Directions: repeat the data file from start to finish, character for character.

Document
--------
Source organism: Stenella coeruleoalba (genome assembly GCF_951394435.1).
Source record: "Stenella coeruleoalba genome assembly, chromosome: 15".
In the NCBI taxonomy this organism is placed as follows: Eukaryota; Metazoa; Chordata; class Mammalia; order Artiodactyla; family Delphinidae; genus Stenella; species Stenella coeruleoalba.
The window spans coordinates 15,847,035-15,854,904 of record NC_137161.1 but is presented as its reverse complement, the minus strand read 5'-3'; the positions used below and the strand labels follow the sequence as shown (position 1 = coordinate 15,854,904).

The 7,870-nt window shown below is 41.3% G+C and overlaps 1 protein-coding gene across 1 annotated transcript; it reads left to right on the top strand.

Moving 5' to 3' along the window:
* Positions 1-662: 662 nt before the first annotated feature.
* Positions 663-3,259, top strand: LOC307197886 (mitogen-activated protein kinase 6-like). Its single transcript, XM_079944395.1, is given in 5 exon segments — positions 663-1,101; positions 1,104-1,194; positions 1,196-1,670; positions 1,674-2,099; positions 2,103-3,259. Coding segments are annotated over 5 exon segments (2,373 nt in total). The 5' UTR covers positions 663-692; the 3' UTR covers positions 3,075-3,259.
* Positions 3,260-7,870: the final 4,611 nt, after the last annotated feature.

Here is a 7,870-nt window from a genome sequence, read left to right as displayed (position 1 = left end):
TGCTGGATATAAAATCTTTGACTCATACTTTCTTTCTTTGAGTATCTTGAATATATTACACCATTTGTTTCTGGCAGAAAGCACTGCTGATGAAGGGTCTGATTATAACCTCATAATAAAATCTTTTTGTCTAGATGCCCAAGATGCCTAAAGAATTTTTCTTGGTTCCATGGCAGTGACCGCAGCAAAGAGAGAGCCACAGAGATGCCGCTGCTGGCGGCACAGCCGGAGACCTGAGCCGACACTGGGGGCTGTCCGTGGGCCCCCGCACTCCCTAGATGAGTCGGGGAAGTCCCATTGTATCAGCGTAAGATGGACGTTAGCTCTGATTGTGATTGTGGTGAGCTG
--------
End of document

Source organism: Stenella coeruleoalba (genome assembly GCF_951394435.1).
Source record: "Stenella coeruleoalba genome assembly, chromosome: 15".
In the NCBI taxonomy this organism is placed as follows: Eukaryota; Metazoa; Chordata; class Mammalia; order Artiodactyla; family Delphinidae; genus Stenella; species Stenella coeruleoalba.
The window spans coordinates 15,847,035-15,854,904 of record NC_137161.1 but is presented as its reverse complement, the minus strand read 5'-3'; the positions used below and the strand labels follow the sequence as shown (position 1 = coordinate 15,854,904).

The 7,870-nt window shown below is 41.3% G+C and overlaps 1 protein-coding gene across 1 annotated transcript; it reads left to right on the top strand.

Moving 5' to 3' along the window:
* Positions 1-662: 662 nt before the first annotated feature.
* Positions 663-3,259, top strand: LOC307197886 (mitogen-activated protein kinase 6-like). Its single transcript, XM_079944395.1, is given in 5 exon segments — positions 663-1,101; positions 1,104-1,194; positions 1,196-1,670; positions 1,674-2,099; positions 2,103-3,259. Coding segments are annotated over 5 exon segments (2,373 nt in total). The 5' UTR covers positions 663-692; the 3' UTR covers positions 3,075-3,259.
* Positions 3,260-7,870: the final 4,611 nt, after the last annotated feature.

Here is a 7,870-nt window from a genome sequence, read left to right as displayed (position 1 = left end):
TGCTGGATATAAAATCTTTGACTCATACTTTCTTTCTTTGAGTATCTTGAATATATTACACCATTTGTTTCTGGCAGAAAGCACTGCTGATGAAGGGTCTGATTATAACCTCATAATAAAATCTTTTTGTCTAGATGCCCAAGATGCCTAAAGAATTTTTCTTGGTTCCATGGCAGTGACCGCAGCAAAGAGAGAGCCACAGAGATGCCGCTGCTGGCGGCACAGCCGGAGACCTGAGCCGACACTGGGGGCTGTCCGTGGGCCCCCGCACTCCCTAGATGAGTCGGGGAAGTCCCATTGTATCAGCGTAAGATGGACGTTAGCTCTGATTGTGATTGTGGTGAGCTG